Australia’s major exports are iron ore, coal and agricultural products including meat and fish, much of it shipped to China and other Asian countries. New Zealand, more agricultural, is the major provider of milk and dairy products to the Asian market. And of course New Zealand is world famous for its sheep (lamb and wool products). Unlike the United States, New Zealand has many deer farms and venison is on many Kiwi menus. Both countries have growing wine industries with Australia gaining Gold Medals for its Shiraz and Cabernet, while New Zealand is earning awards for its Sauvignon Blanc and Pinot Noir. Both Countries are justly proud of their film industries. Look out, Hollywood!
Geography of the two countries couldn’t be more different. Australia’s huge land mass makes it the only island on Earth considered a “Continent” and stretches more than 2,000 miles from Perth on the West Coast to Sydney on the East. North to South it is about 1,700 miles from Adelaide on the south to Darwin in the north. Alice Springs, a transportation hub in the center of the Australia’s central desert with a population of about 25,000, is the only city not located close to the coast. The Country spans 3 time zones. By contrast, New Zealand stretches from Auckland in the north to Dunedin on the south, a bit over 600 miles. New Zealand is two time zones east of Australia and its proximity to the International Dateline makes Auckland the first major city to celebrate the New Year each year. Auckland’s weather can be quite tropical in a summer January while Dunedin often gets snow in a wintery July.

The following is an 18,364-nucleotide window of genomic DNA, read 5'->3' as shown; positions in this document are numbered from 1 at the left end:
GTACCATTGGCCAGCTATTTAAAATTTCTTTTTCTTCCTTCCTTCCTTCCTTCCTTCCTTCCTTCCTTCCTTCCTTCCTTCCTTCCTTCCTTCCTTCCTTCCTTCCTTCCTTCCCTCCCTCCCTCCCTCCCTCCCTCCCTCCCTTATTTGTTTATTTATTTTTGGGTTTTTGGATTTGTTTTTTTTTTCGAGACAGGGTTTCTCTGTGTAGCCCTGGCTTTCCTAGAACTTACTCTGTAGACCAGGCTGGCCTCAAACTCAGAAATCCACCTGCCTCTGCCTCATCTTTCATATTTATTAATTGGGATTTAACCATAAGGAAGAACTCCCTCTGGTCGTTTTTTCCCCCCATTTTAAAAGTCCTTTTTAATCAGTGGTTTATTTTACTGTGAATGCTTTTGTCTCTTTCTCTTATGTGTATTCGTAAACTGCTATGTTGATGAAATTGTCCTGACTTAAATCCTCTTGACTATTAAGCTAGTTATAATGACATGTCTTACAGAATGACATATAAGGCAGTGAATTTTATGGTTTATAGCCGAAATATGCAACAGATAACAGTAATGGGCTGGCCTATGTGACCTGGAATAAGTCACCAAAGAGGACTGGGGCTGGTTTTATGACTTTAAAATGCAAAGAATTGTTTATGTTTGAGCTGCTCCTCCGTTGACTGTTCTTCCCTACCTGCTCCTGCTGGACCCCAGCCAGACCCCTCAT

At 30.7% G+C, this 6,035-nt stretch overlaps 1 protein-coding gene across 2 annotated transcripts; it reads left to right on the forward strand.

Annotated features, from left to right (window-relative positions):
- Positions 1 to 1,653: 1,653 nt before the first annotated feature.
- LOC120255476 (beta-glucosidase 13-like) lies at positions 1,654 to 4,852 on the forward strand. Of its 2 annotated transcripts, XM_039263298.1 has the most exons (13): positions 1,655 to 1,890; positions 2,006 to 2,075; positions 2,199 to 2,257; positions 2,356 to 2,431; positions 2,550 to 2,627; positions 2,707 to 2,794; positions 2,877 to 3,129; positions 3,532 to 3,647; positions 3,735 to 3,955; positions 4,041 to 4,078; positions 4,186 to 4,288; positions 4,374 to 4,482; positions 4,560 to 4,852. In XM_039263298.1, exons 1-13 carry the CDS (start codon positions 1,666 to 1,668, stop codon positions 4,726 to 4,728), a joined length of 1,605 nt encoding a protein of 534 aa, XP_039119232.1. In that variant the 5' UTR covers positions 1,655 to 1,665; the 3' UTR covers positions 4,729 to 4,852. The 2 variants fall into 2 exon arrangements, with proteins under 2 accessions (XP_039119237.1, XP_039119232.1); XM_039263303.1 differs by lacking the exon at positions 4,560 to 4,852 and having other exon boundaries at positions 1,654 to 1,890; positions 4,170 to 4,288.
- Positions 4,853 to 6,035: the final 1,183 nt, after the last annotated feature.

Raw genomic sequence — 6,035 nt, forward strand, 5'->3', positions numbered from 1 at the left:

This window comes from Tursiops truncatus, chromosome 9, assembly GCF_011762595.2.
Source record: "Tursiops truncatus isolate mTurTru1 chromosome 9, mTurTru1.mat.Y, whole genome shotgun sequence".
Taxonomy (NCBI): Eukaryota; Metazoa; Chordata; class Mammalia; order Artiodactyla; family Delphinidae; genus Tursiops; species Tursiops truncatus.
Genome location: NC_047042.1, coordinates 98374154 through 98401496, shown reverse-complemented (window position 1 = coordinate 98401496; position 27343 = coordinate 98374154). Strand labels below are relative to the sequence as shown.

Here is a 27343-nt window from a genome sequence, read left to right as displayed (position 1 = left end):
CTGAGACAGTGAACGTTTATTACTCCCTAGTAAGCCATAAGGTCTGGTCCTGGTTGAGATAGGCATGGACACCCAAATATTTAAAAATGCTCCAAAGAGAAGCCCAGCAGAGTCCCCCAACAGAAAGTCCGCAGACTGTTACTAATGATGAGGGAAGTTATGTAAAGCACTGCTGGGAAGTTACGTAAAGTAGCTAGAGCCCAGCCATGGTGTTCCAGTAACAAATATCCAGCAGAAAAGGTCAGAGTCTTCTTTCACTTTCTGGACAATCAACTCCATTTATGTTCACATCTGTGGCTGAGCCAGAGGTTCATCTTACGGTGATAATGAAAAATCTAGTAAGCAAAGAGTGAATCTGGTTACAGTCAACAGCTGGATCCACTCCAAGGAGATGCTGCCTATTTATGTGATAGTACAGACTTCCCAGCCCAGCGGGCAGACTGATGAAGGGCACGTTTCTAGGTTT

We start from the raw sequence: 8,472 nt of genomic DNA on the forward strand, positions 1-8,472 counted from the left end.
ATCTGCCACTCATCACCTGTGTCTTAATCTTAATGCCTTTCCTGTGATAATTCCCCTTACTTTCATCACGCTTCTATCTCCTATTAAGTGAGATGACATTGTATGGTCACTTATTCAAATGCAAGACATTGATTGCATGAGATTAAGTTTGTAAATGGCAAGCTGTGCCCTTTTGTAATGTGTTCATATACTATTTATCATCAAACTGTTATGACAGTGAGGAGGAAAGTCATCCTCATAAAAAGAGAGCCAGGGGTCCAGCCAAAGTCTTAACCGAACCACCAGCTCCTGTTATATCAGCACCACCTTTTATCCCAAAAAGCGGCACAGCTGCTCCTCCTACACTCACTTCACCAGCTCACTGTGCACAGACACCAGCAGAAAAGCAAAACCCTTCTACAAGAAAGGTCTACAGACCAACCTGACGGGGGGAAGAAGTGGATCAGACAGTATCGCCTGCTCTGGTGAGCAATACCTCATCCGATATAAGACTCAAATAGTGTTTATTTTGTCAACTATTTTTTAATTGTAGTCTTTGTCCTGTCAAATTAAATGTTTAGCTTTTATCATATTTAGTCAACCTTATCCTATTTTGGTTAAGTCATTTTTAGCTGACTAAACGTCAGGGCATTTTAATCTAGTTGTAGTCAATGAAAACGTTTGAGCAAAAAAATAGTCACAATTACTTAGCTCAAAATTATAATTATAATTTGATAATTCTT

The law in both countries allows their citizens to move freely from one country to the other and they are both justly proud of their common military history. The Anzac troops were among the first ashore at Gold Beach on “D Day” during World War II, and they have stood with their American Allies from Korea, and Vietnam to Iraq and Afghanistan.
Finally, Australia has 6 states and two territories. New Zealand has no states or provinces; just City government and the National Parliament. Imagine, they’ve eliminated a whole level of bureaucracy. What a concept!
MILFORD, DUSKY AND DOUBTFUL SOUNDS: Because New Zealand lies in the path of prevailing Southern Hemisphere West to East winds; so, the weather tends to be milder on the East Side of both major New Zealand Islands which explains why the early pioneers settled for the most part on the East coast. While there are no major cities to visit in the west, nature has provided a group of beautiful and majestic Fjords to visit.
Your cruise will spend a day traversing the “Sounds” and you’ll see lush forest and incredible waterfalls. There are lodges for fishermen and nature lovers to enjoy a few days “away from it all.” It’s truly spectacular and you’ll understand why Peter Jackson picked this area as the backdrop for his “Lord of the Rings Trilogy.” Captain Cook discovered and named them in 1770 on his voyage down the West Coast.
DUNEDIN: On the Southeast coast of the South Island the town of Dunedin was founded by Scottish settlers, just a few years after colonization began. The name is a derivation of Edinburgh, the capital of Scotland and the citizens proudly embrace those roots. A decade or so after settlement gold was discovered and while the USA was engulfed in its Civil War, Dunedin was the site of the New Zealand Gold Rush, in the early 1860s. A few years later, Dunedin was the site of the founding of the first University in New Zealand, Otago University, named for the geographic area occupied by Dunedin, one of the largest Schools of Higher Learning in the Country.